St. Margaret and Seeking Peace

I’m tired of being angry.

I’m angry all the time. Angry at the world. Angry at my (lack of) parenting skills. Angry at how little time there is to think or reflect or write anything meaningful. Angry at racism. Angry at the church. Angry at scarcity and shame. Angry at the copious amount of dandelions peppering our lawn, and one more thing on the to-do list for this suburban life. Angry at sexism. Angry at bigotry and prejudice, violence and oppression. Angry at my exhaustion.

I’m tired of being angry.

Since the twins turned 9 months old I’ve been on a generic form of Zoloft for post-partum depression. The dosage is much less these days since diet and some exercise, and of course, the occasional sleep, lunch with girlfriends, and massages help a great deal. But, it’s still there, like an undercurrent, a discordant melody, and I suppose, one of those realities that will remain in my life for a while. I’m always in recovery from something, I think, but I was reminded that almost anyone who is breathing is likely in recovery no matter what side of those steel bars you are on because maybe the fences around our houses are prisons in their own way. I’m in recovery from a handful of struggles and ailments – the latest being a depression that looks more like anger than numbness, and one that has seeped into so many facets of my life.

I’m tired of being angry.

But, some anger is good, I hear people say sometimes, anger can give you the fuel you need to do the work. To bide the course. To keep the steam going and stay in the fight. Anger certainly does that for me in some things but if it becomes inert and stagnant it turns into cynicism rather than something useful. And I think for me it’s come to a head lately.

Because I’m tired.

Not just the “I haven’t had normal sleep in over five years” kind of tired. Not just the “long run of the day is killing my feet I need new Brooks” kind of tired. Not just the deadlines coming out of my ears kind of tired. Not just the emotional and physical exhaustion of keeping up with the schedule of children – mine and college-aged. I’m tired of maintaining anger as if that is the only nourishment for this life. I’m hungry – seriously, on my hands and knees famished – for something else.

I’m longing for peace.

It’s constantly chasing me down especially these last couple of years, and lately it comes to me in snippets and morsels, like crumbs tossed off a table or scraps that have fallen off the kitchen counter. Like flashes of light on my periphery as I grope my way through the darkness trying to find a way out. Like the sound of a melody I once sang without even thinking about it but now I can’t remember the notes or words.

Thankfully, it’s persistent, peace won’t give up on me.


A friend from high school sent me this lovely artwork last week. It was born out of dreams and stories, conversations and revelations about St. Margaret.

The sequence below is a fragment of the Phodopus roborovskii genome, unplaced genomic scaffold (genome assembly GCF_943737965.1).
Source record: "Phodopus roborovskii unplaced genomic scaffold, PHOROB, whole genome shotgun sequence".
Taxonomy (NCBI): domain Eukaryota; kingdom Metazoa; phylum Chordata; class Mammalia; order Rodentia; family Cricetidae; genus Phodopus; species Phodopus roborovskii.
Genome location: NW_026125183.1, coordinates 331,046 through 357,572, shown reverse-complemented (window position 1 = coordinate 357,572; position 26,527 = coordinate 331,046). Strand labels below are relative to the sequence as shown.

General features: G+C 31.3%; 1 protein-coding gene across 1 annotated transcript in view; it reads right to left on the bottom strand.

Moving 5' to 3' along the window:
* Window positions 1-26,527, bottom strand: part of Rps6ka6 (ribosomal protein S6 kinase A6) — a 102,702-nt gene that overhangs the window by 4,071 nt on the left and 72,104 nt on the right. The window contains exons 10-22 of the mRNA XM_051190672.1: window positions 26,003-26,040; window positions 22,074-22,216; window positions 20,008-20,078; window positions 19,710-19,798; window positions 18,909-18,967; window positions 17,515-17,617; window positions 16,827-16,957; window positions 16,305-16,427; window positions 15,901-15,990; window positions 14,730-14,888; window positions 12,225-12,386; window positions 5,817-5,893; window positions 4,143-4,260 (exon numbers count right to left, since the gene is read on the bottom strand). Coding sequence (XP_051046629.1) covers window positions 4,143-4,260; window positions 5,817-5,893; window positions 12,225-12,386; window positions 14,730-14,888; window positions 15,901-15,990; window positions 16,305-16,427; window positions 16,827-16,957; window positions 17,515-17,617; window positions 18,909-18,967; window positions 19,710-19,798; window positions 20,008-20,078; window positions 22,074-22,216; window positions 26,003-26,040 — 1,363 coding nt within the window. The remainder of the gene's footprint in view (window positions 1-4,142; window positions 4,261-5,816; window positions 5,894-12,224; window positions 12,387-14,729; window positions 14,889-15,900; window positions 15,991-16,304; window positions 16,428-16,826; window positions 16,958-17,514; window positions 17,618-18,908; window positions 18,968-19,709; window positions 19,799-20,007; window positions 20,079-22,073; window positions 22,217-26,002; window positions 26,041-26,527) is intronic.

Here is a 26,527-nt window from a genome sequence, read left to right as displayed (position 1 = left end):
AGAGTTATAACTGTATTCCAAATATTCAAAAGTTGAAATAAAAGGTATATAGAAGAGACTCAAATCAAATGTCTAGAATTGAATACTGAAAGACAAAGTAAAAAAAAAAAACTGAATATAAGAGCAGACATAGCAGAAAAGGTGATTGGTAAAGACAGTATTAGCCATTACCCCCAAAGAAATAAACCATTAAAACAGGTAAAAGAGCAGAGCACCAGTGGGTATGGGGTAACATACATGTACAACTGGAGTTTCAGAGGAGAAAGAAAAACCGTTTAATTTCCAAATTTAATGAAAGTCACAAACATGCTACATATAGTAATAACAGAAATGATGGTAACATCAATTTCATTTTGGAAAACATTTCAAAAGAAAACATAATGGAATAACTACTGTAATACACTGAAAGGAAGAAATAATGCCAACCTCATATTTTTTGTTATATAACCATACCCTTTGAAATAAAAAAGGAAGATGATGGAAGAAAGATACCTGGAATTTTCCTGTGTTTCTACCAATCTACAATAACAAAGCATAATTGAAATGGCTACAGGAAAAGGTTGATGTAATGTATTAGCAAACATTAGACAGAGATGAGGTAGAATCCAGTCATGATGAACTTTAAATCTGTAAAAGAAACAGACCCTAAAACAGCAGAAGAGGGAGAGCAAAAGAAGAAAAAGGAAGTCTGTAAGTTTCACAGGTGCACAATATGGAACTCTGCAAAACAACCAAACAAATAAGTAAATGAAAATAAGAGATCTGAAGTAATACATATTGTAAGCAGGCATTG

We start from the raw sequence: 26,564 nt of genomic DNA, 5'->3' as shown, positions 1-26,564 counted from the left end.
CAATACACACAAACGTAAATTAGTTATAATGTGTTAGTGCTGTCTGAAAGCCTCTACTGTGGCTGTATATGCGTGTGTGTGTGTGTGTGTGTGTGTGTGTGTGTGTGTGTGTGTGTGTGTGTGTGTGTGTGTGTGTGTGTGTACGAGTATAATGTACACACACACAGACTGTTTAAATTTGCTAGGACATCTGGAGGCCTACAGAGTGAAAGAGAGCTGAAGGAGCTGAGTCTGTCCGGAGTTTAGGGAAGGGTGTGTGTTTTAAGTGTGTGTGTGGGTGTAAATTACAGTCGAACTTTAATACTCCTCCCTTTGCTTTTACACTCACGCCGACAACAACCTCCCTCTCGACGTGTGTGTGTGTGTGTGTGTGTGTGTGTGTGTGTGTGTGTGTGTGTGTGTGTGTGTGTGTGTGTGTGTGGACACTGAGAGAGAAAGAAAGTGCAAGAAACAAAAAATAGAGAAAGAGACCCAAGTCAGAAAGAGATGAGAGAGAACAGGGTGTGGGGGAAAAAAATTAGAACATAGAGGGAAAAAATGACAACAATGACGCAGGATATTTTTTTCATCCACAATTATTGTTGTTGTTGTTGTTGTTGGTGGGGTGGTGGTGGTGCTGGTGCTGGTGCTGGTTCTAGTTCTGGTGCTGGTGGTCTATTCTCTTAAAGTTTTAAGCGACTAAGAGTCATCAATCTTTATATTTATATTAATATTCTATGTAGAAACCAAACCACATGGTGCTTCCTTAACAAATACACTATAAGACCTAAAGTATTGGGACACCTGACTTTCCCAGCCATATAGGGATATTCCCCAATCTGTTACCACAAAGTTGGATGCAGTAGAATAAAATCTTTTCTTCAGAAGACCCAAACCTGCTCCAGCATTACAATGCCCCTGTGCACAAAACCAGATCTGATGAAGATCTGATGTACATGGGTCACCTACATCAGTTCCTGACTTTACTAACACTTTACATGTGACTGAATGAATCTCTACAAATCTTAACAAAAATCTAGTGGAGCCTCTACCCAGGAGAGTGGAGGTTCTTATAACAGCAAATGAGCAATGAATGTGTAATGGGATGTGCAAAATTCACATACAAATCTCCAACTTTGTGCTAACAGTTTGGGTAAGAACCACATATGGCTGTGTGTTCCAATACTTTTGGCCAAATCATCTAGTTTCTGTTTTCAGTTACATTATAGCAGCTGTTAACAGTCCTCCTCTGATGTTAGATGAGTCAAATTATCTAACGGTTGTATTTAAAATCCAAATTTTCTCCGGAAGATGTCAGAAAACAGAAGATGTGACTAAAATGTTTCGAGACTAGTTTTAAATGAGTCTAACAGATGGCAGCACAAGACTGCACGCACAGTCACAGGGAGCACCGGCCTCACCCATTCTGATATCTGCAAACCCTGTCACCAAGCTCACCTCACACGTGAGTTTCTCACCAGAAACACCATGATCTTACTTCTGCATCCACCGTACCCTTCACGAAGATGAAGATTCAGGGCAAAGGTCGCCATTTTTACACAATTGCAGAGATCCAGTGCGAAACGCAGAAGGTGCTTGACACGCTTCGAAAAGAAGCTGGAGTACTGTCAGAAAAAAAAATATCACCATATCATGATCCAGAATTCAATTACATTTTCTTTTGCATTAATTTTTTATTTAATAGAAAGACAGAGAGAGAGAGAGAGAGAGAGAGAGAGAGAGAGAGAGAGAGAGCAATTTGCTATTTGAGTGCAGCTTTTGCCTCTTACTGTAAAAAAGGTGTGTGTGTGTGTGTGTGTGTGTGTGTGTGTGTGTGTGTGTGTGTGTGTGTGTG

St. Margaret of Cortona came to me as I contemplated more intentionally working in spaces that provide not only hospitality, but also solidarity with those labelled homeless in our community. One such place is the Shalom Community Center, and as I’ve blogged already it has become a place for me to simply be and serve, to receive and learn. St. Margaret of Cortona is the patron saint of the disenfranchised and the marginalized, and she came to it after losing the love of her life. But she’s not the only one. St. Margaret of Scotland was a Reformer in her own right as queen of Scotland. She was faithful in her work and ministry through helping to enact numerous ecclesiastical reforms, being spiritually and religiously devout through attending church services and personal prayer, and finally, caring for the orphans and poor. The other St. Margaret is a bit more provocative but important to me – Margaret Cho. A rare Asian American female comedian I have grown to admire her moxie in connecting art and politics. She is unabashedly who she is – something so refreshing in light of the culture of our childhood upbringing. All these Margarets advocate for a bigger dream and another possibility, and reflecting on their stories has nourished my heart. And, this gift, this icon of St. Margaret stands as a guide.

I realize though that more significantly all these Margarets embody the possibility of a life lived in peace and in pursuit of peace, a life that is rooted in peacemaking, and what I am seeing as an expression of wholeheartedness. I want to follow in the way because this is the way of Jesus.

“Wholeheartedness. There are many tenets of wholeheartedness, but at its very core is vulnerability and worthiness; facing uncertainty, exposure, and emotional risks, and knowing that I am enough.”
Brené Brown, Daring Greatly: How the Courage to Be Vulnerable Transforms the Way We Live, Love, Parent, and Lead

Perhaps one of the most difficult challenges in my life right now is knowing I am enough. Who I am is enough for the writing, the very periodic speaking and preaching, the parenting, the mentoring and ministering, the living. I try too hard to do too many things awesomely, I realized this last weekend. I think it made me see how much this stems from a fear of scarcity, of not being enough, and that ultimately, it is what fuels my anger. Living in pursuit of wholeheartedness, in peacemaking within myself and thus, outside of myself, this is what I need for recovery – recovery from anger and self-loathing, resentment and ingratitude, bitterness and jealousy.